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Northern Manitoba First Nation sounds alarm over isolation after youth suicides

May 20, 2023

Manitoba airline pledges to increase frequency of flights to and from community 

A sign reads 'tansi, welcome to York Factory First Nation.'
York Factory First Nation, located about 900 kilometres north of Winnipeg, becomes accessible only by aircraft or ferry after winter ice roads crossing Split Lake are closed. (Robben Constant/Facebook)

CBC News: The chief of a northern Manitoba First Nation is sounding the alarm and calling on government to take immediate action to address the remote community’s isolation from the larger world, which he says is playing a role in its youth either taking their own lives or attempting to. 

Chief Darryl Wastesicoot of York Factory First Nation said recent suicides of two teen girls and attempts by five other community youth are a tragic symptom of the community being cut off because of how remote it is, combined with an overall lack of resources.  York Factory, located about 900 kilometres north of Winnipeg, becomes accessible only by aircraft or ferry after winter ice roads crossing Split Lake are closed.

But Wastesicoot told CBC News on Friday the ferry doesn’t start until early June despite the lake having open water weeks earlier. As well, the airline servicing the community, Perimeter Aviation, has capped the number of seats for passengers to and from the community at six.  The seat cap limits the number of people able to get to and from medical appointments in major centres like Winnipeg and Thompson. People get stranded away from their homes as a result, the chief said. 

“We’ve been trying to call [Perimeter] and we have so many patients that need to get out and back in. And when they do get out, they get stuck and it falls on us to try and get them back,” said Wastesicoot. He said he’s been unable to speak with anyone at Perimeter to try to find a solution. Charter aircraft are hard to come by, as many of them work only around larger provincial centres, he said.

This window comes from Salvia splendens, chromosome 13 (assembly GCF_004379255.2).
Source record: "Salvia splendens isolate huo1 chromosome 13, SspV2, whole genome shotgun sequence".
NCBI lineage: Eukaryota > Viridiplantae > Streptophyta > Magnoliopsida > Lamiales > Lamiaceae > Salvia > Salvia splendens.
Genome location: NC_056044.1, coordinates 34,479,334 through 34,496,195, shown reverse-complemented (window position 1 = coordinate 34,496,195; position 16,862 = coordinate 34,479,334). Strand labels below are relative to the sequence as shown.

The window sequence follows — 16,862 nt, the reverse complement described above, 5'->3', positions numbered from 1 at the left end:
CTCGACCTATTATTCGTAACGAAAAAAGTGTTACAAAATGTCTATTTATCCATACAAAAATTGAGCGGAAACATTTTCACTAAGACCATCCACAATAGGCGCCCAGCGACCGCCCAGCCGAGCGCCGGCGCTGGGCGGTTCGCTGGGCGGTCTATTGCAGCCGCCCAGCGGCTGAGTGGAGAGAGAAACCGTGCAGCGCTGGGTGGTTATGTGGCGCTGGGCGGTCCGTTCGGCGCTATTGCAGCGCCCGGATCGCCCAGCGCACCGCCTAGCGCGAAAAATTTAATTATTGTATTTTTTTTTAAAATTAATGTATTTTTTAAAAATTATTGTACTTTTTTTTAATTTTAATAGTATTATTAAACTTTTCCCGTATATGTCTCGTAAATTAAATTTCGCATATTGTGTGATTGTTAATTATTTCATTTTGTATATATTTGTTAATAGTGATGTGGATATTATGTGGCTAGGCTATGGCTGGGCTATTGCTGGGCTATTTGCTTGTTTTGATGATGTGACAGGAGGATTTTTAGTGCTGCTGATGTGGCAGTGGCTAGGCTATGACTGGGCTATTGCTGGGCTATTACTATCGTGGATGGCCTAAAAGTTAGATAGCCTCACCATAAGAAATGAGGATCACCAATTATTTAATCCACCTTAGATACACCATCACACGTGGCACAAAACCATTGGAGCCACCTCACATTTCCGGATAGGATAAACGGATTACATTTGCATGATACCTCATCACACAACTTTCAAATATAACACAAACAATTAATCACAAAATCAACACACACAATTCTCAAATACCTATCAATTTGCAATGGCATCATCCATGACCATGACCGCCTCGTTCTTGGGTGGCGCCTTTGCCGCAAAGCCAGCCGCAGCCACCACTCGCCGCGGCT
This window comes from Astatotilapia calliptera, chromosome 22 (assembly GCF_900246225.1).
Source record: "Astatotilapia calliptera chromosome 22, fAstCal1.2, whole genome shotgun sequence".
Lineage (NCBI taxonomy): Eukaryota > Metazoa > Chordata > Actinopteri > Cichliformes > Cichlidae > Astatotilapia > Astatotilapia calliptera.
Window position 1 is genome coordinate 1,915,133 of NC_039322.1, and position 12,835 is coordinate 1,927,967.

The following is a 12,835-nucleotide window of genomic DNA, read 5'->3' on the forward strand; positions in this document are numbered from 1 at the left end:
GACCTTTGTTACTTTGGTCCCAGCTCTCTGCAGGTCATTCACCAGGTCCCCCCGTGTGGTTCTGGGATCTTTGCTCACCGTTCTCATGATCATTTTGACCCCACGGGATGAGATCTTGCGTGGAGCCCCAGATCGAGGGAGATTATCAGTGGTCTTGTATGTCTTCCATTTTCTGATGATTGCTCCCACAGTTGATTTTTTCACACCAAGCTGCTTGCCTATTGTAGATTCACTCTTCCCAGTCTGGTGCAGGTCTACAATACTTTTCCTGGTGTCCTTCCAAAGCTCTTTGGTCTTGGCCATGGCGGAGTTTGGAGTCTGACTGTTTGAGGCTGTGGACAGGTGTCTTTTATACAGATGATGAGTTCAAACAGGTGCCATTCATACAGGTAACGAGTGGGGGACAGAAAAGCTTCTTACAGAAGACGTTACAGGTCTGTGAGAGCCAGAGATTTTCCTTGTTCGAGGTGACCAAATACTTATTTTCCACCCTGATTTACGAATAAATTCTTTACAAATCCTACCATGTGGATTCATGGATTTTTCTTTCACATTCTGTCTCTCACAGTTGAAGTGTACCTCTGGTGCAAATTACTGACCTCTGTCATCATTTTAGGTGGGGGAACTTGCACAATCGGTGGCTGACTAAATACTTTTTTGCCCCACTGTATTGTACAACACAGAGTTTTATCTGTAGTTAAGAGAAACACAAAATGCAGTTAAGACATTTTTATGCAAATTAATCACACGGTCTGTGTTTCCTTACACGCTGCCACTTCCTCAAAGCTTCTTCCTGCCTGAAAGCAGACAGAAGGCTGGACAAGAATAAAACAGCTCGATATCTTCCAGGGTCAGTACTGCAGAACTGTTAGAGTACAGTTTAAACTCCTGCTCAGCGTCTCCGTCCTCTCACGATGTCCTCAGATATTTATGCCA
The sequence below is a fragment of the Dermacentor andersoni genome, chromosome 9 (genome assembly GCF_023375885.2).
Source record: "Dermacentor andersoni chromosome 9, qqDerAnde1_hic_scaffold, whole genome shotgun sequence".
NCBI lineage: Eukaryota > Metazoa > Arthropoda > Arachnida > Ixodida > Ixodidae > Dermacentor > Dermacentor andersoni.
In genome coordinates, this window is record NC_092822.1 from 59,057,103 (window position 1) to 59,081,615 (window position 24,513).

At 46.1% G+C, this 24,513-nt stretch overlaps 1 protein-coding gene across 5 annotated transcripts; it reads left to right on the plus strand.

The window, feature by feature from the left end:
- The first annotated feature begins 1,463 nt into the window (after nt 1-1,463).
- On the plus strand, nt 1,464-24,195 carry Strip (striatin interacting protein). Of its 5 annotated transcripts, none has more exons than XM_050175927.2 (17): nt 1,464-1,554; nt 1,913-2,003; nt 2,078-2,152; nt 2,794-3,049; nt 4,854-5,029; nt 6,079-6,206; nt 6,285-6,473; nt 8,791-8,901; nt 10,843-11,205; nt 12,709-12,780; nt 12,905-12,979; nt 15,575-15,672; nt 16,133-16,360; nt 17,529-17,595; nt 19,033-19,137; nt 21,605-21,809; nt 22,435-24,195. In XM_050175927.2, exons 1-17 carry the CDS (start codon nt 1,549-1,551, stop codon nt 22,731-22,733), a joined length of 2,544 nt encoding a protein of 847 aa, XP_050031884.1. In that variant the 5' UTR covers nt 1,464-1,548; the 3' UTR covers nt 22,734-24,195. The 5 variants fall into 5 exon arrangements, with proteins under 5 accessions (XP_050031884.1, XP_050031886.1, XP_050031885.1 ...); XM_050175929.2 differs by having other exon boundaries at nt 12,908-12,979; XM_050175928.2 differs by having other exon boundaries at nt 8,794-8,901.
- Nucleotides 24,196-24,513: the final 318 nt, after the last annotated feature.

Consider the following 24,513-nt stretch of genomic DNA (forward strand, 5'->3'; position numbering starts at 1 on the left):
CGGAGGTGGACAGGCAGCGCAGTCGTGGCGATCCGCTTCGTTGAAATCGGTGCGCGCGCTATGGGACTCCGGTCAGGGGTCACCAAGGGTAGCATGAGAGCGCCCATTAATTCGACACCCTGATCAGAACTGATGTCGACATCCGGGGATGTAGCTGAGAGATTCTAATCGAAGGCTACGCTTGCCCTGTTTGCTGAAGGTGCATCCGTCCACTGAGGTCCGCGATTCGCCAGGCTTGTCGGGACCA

Runway length too short in summer, airline says 

The air carrier told CBC News in an emailed statement that Transport Canada regulations don’t allow for a full load of York Landing passengers in the summer months.  That’s in part because the community runway is under 3,500 feet, said Carlos Castillo, the carrier’s northern division vice-president.

Castillo said “multiple initiatives” are underway with government, First Nations leaders and other stakeholders to deal with the issue.  In the interim, Castillo said frequency of flights to York Factory would increase. “For example, today we are sending additional aircraft,” Castillo said Friday.

About 460 members of the roughly 1,600-member band live in the community and overcrowding is another major issue, Wastesicoot said.  

“A lot of the kids are staying in one room [and] especially with teenage girls who need their own space … it’s not good for them to be with other kids in the room. So it’s those kinds of things that become depressing for them,” Wastesicoot said. “And maybe we don’t know all the answers as to how this is happening, but we have a very, very good idea as to why this is happening,” Wastesicoot said of the youth suicide problem. 

The lack of access to the northern community compounds things as crisis workers can’t easily get there to help, he said. 

State of emergency

A year ago, York Factory declared a state of emergency after the startup of the provincial ferry was delayed due to repair work being done on the boat.  In March, the community was one of 11 Manitoba First Nations that signed a group declaration of emergency prompted by system-wide deficiencies in public safety, health services and infrastructure. 

A group of people are lined up on one side of a table. An Indigenous man wearing a headdress speaks into a microphone.
Walter Wastesicoot, Grand Chief of the Keewatin Tribal Council, is pictured speaking at a March 23 press conference. He introduced the idea of the prime minister enacting the Emergencies Act to deal with crises on the 11 First Nations represented by the council. (Stephanie Cram/CBC)

Wastesicoot said the small number of people living in the community means government doesn’t see dealing with York Factory’s issues as a priority. CBC News requested comment from both the provincial and federal governments on Friday and did not hear back.

The chief said he traces the community’s troubles back to the late 1950s when it was forced to relocate inland from the shore of the coast of Hudson Bay.  “We have needs,” he said. “But those needs are not being addressed because we have a small population.… We want the government to come to our community and really work with us on all our issues.”

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With files from Brittany Greenslade